In about 90% of individuals with sustained hyperuricemia, impaired renal uric acid excretion is the dominant mechanism underlying expansion of the urate pool [1–3]. Important advances in our understanding of renal uric acid excretion are discussed below. Xanthine oxidase, the enzyme that catalyzes the terminal steps in urate production, namely oxidation of the purine bases hypoxanthine to xanthine and xanthine to uric acid, is a critical target of drug action in the treatment of hyperuricemia; this is also discussed below. Hyperuricemia may also be caused by excessive urate production alone or in combination with impaired renal uric acid excretion [1–3, 7]. The pathways of purine metabolism , their normal regulation [8, 9], and regulatory aberrations that lead to urate overproduction [2, 3, 8, 9] are reviewed in detail elsewhere.
Most individuals with hyperuricemia and impaired renal uric acid excretion have normal amounts of uric acid in their daily urine. However, excretion of normal amounts of uric acid in these individuals is accomplished only when serum urate levels are, on average, 2–3 mg/dl higher than in normal persons excreting comparable amounts of uric acid . Renal hyperuricemia may be primary (idiopathic) and unassociated with an identifiable disorder or drug regimen, or it may be secondary to any of the broad array of disorders, treatments, or toxic states that disrupt the mechanisms involved in renal uric acid excretion . Although some patients with primary hyperuricemia and gout may have impaired tubular urate secretory capacity , it seems unlikely that there is a unitary mechanism for hyperuricemia due to decreased renal uric acid excretion. In fact, the weight of evidence supports the view that, as in secondary gout, multiple renal processes for handling uric acid can be targets for disruption in patients with primary hyperuricemia.
Despite nearly complete filtration of urate at the glomerulus, uric acid clearance averages only 8–12% that of inulin or creatinine, reflecting the net reabsorption of about 90% of filtered urate. Over several decades, the multiple processes that mediate proximal convoluted tubule handling of filtered urate were operationally defined by studying the effects of inherited mutations and pharmacologic agents on renal uric acid excretion and by applying classic methods of renal physiology .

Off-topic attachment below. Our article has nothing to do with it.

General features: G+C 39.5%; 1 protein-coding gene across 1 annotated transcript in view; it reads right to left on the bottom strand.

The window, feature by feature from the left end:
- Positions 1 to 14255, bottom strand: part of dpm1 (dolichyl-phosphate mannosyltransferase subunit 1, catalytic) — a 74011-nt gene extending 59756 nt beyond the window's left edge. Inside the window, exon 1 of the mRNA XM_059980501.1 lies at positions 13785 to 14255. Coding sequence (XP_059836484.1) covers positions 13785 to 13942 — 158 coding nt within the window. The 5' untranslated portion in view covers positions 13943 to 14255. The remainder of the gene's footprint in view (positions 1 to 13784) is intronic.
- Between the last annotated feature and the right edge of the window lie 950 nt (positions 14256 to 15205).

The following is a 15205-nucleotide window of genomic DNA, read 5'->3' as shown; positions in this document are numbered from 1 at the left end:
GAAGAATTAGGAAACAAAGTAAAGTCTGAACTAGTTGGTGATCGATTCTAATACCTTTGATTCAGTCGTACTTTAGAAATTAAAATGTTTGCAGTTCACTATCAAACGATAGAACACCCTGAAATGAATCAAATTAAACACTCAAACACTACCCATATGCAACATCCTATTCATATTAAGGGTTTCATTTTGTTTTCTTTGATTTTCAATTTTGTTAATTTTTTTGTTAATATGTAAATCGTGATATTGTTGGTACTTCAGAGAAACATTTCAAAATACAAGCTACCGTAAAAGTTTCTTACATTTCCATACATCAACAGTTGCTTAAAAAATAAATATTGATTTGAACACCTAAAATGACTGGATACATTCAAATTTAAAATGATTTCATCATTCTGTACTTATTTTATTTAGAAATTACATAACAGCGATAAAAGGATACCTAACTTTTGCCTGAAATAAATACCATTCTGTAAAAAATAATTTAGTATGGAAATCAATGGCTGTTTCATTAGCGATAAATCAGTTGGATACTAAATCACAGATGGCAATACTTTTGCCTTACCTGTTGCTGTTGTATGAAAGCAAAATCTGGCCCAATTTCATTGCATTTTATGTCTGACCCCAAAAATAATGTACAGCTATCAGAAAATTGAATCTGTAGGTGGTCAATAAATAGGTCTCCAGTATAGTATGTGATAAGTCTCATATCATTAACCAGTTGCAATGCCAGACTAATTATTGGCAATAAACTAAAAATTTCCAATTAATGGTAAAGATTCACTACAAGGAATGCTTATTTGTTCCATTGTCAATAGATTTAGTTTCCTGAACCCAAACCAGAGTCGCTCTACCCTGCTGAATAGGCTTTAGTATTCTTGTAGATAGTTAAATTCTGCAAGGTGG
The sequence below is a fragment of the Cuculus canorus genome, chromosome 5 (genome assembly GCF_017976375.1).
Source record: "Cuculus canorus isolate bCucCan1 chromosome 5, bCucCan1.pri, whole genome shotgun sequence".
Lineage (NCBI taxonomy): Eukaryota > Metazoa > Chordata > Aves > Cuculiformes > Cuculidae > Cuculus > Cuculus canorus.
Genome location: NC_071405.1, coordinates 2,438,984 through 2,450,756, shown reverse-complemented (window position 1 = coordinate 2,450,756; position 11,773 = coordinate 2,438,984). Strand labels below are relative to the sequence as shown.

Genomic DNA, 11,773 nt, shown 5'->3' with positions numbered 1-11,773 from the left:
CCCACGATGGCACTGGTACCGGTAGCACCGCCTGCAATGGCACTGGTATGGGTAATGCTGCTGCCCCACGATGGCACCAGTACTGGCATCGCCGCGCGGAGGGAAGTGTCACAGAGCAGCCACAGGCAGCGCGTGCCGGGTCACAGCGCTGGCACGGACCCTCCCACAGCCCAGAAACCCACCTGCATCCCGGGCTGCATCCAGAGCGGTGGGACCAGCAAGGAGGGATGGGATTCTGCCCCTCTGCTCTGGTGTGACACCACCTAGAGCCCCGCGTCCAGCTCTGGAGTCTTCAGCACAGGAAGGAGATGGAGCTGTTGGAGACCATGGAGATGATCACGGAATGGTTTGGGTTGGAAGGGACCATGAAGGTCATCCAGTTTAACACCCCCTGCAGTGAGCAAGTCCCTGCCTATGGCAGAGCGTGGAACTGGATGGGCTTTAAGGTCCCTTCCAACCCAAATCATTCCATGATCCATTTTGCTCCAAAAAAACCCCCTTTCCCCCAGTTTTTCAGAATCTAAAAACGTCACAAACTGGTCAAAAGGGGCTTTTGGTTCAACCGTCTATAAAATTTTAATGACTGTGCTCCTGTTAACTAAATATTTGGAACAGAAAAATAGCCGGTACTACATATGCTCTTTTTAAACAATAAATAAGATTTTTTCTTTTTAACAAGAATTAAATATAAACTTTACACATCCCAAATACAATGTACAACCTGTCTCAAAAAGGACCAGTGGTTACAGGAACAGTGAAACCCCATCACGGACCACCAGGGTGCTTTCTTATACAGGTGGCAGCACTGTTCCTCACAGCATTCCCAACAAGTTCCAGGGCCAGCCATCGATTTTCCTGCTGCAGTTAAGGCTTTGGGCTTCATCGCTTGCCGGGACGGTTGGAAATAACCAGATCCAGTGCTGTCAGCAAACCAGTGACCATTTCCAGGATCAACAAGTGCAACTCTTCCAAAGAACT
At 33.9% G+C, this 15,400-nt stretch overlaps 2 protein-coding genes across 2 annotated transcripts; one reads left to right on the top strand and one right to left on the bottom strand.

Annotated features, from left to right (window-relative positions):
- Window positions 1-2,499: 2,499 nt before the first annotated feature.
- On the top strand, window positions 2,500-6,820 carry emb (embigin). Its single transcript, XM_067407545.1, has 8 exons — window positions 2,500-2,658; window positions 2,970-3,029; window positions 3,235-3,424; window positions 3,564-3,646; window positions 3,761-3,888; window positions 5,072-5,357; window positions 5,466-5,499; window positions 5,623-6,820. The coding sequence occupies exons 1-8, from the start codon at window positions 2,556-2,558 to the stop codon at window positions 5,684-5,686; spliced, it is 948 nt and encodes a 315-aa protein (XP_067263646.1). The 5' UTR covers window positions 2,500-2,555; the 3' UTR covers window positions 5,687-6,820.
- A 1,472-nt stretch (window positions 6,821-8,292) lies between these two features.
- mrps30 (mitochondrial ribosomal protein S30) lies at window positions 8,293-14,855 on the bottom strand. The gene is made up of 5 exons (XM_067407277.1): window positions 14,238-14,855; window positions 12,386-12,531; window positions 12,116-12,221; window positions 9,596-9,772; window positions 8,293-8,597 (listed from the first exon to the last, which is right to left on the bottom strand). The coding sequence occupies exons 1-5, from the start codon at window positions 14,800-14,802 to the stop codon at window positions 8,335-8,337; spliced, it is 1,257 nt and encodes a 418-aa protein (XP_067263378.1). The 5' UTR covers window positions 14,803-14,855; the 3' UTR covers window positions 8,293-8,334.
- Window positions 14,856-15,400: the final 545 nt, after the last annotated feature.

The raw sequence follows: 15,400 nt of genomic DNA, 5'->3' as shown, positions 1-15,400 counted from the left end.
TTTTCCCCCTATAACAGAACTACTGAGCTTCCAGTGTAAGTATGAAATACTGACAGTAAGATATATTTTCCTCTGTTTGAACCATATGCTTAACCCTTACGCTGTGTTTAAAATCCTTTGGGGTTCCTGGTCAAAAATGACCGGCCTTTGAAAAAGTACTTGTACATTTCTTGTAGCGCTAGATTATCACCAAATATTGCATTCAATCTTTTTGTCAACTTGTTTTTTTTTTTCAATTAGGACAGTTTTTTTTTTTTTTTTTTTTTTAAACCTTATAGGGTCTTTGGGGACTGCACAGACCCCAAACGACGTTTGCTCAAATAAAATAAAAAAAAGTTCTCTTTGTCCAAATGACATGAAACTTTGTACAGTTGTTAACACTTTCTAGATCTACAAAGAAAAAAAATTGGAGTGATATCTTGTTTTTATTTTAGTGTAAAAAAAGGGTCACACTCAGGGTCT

A multicompartmental model for renal uric acid handling, generated using the above approaches, included glomerular filtration; proximal tubule (S1 segment) reabsorption of virtually all filtered urate; secretion of 45–50% of reabsorbed urate (S1 and S2 segments of the proximal tubule); and postsecretory reabsorption of secreted urate (S3 segment of the proximal tubule). Thus, net excretion of uric acid is composed almost entirely of secreted rather than filtered urate. This model did not achieve consensus , however; in part this was because the compounds used to evaluate the components were not entirely specific in their sites of action, especially the use of drugs such as pyrazinamide and probenecid. Fortunately, the application of newer methodologies has begun to clarify the dynamics and molecular bases of renal uric acid excretion.
That affected individuals in families with 'loss of function' mutations in the gene encoding URAT1 (SLC22A12) demonstrate hypouricemia and hyperuricosuria as well as functional renal impairment supports the suggestion that URAT1 is the most potent regulator of serum urate levels [13, 14]. Additional studies support a role of URAT1 and possibly other urate transport/exchange molecules in hyperuricemia and gout. A specific URAT1 gene sequence variant is associated, when carried in the heterozygous state, with less frequent gout and substantially lower serum uric acid levels among Japanese individuals . Pyrazinamide, benzbromarone, and probenecid do not significantly affect urinary uric acid clearance in subjects with defective URAT1 transport function . Finally, sex, sex hormones, aging, diuretic therapy, and experimentally induced hyperuricemia (in rats) have been observed to modulate the intrarenal expression patterns of certain OAT family members [17–20]. For example, estrogen suppresses proximal tubule epithelial cell OAT expression , a finding that may explain the higher renal urate clearances, lower serum urate levels, and much reduced incidence of gout in premenopausal women as opposed to men and postmenopausal women.